Interest-only buy to let mortgages compare today's latest rates

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Features of interest-only buy to let mortgages

If you choose an interest-only mortgage:

  1. You only repay the interest accrued on the loan balance each month.
  2. The outstanding loan balance, or capital does not reduce over the mortgage term 

This means that, when comparing the same product on a ‘capital repayment’ basis with an interest only repayment, your monthly payments will be cheaper.

However, once your mortgage term comes to an end, the full loan amount (capital) will be due. For this reason, you must make separate provisions to repay this balance in full, known as an 'exit strategy'.

An exit strategy might be to sell the property, or pay off the capital from an alternative source of funds.

What benefits does an interest-only buy to let mortgage provide?

  • Lower monthly BTL mortgage repayments mean more monthly cash flow, which you can reinvest to grow the value of your portfolio. Cash is much more accessible than equity in a property.
  • Most buy to let mortgages have overpayment facilities, where this is the case you could choose to overpay to reduce the capital, without the commitment of having to under the terms of the mortgage contract.
  • Depending on your tax status, you may be able to claim relief or a reduction for your mortgage interest. (See below.)

What are the drawbacks of an interest-only buy to let mortgage?

  • You are not paying off the capital, so you will still have a debt to repay at the end of the mortgage term.
  • In light of the above, you will not own the property at the end of the mortgage term
  • If house prices were to fall, you may not have the money at the point of sale to repay the debt

These factors contribute to an interest-only investment commonly being a long-term strategy, so whilst you are not repaying capital, you look to achieve rental repayments that give you an income, after business costs and maintenance.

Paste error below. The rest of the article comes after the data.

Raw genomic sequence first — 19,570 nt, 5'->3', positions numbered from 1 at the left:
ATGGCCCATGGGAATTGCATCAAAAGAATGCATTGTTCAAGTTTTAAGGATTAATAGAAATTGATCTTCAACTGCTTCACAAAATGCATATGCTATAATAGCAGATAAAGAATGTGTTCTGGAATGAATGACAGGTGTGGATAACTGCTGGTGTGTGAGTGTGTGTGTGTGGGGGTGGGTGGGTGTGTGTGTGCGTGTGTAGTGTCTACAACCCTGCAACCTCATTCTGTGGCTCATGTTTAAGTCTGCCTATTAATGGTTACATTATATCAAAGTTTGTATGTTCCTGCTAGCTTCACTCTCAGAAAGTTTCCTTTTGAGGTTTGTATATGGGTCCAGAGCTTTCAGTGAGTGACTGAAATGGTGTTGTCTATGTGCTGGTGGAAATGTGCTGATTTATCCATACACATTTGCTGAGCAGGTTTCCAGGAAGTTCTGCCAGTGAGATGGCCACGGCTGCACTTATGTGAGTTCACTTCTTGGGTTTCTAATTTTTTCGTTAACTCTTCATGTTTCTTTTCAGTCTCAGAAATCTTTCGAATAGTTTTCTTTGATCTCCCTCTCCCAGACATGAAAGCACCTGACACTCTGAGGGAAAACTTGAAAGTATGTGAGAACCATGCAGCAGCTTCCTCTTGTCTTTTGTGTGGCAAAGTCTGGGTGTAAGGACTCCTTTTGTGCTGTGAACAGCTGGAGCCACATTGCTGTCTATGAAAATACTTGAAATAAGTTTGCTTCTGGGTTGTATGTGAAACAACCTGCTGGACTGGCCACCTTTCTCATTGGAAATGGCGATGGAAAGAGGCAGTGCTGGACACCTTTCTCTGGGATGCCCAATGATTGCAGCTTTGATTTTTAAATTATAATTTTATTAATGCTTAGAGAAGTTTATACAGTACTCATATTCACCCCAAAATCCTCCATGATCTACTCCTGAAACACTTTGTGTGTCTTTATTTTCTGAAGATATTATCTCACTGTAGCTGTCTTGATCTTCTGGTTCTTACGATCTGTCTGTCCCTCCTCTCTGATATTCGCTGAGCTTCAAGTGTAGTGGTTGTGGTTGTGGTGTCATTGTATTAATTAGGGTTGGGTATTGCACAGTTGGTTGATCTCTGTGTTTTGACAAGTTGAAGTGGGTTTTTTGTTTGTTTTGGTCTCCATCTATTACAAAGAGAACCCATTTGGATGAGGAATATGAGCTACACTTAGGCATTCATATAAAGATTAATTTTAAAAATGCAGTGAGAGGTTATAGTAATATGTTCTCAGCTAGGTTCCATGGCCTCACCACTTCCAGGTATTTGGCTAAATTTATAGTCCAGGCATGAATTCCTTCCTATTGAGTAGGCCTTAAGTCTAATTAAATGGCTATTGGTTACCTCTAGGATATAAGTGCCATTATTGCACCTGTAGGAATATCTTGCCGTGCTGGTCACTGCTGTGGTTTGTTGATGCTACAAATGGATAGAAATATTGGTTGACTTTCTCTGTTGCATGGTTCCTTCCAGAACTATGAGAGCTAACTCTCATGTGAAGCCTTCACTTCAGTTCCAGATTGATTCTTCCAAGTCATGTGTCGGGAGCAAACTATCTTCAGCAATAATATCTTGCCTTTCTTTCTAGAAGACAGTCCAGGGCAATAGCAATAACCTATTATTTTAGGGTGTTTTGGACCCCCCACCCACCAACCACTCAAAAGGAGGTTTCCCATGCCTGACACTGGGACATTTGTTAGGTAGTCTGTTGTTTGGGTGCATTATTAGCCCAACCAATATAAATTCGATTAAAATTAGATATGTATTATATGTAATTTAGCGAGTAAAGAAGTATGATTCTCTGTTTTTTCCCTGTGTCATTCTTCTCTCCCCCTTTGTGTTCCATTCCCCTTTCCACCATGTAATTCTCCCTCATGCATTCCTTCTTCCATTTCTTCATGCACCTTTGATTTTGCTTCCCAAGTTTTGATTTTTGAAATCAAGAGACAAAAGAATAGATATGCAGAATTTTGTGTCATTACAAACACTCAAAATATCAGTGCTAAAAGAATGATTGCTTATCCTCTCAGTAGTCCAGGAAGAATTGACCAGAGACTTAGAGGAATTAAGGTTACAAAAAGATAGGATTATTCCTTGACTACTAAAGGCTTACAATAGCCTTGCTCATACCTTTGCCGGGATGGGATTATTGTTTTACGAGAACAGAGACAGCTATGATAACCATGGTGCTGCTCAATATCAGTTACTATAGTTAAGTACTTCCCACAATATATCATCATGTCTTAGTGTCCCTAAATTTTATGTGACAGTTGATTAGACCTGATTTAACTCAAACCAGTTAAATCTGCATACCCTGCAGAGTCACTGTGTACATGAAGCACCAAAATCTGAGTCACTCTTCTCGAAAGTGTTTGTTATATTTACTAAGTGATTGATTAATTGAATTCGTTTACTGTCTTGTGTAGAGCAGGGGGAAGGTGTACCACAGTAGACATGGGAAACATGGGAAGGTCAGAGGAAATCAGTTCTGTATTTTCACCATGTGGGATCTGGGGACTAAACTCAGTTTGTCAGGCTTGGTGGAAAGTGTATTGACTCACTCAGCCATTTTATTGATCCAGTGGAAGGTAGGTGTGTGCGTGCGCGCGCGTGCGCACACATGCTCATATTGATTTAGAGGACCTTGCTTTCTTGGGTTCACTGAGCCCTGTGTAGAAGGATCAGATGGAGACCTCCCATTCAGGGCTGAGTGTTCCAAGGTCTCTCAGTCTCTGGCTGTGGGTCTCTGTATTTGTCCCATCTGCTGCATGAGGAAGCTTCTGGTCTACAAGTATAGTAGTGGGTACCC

Similarly, over longer periods of time, the fluctuation in house prices may offer you capital growth – but this is more likely to be over a period of many years.

Extra cash flow allows you to prepare for emergencies

Contingency funds are crucial for landlords. It is your responsibility to pay for a lot of maintenance work and repairs in your property. You may also encounter periods where your tenant stops paying rent (arrears) or your property is empty (voids).

The extra cash flow afforded by an interest-only mortgage can be very useful in this regard. By setting some aside each month, you will build a contingency fund that you can dip into during emergencies.

Operating income is necessary for any business, and buy to let is no different.

To make an interest-only buy to let mortgage work, you need an exit strategy 

Your ‘exit strategy’ is how you plan to repay your loan at the end of the term. Depending on your long-term goals, there are one or more ways to do this.

Some investors will sell their property. If its value has appreciated enough, they will be able to pay off the loan and still enjoy a lump sum return. (Remember that sales profits are taxable. Read our guide to capital gains tax for more information.)

On the other hand, some investors want an asset that they own outright. They might wish to pass on an unencumbered property to a family member, or boost their retirement income. These individuals will need to find the funds elsewhere.

If this is the strategy you intend to take, discuss this with your advisor.

Can you claim tax relief on buy to let mortgage interest?

As well as boosting your cash flow, interest-only buy to let mortgages can be tax efficient. This is because some landlords can claim relief or reductions on the tax they pay on their rental income.

If you invest through a limited company, all mortgage interest is tax deductible. For every pound your company earns, it will save 20 pence in corporation tax.

Finance cost relief is more complicated for private individuals. Until April 2017, all interest was deductible. However, the deductible portion is falling by 25% per year, until it reaches 0% in April 2020. From April 2020, landlords will be able to claim a 20% reduction on the non-deductible portion.

If you haven’t already, be sure to consult with a tax advisor to find out what effect the new tax rules might have on your business.

Talk to an advisor by calling us on the number above or enquire online today.

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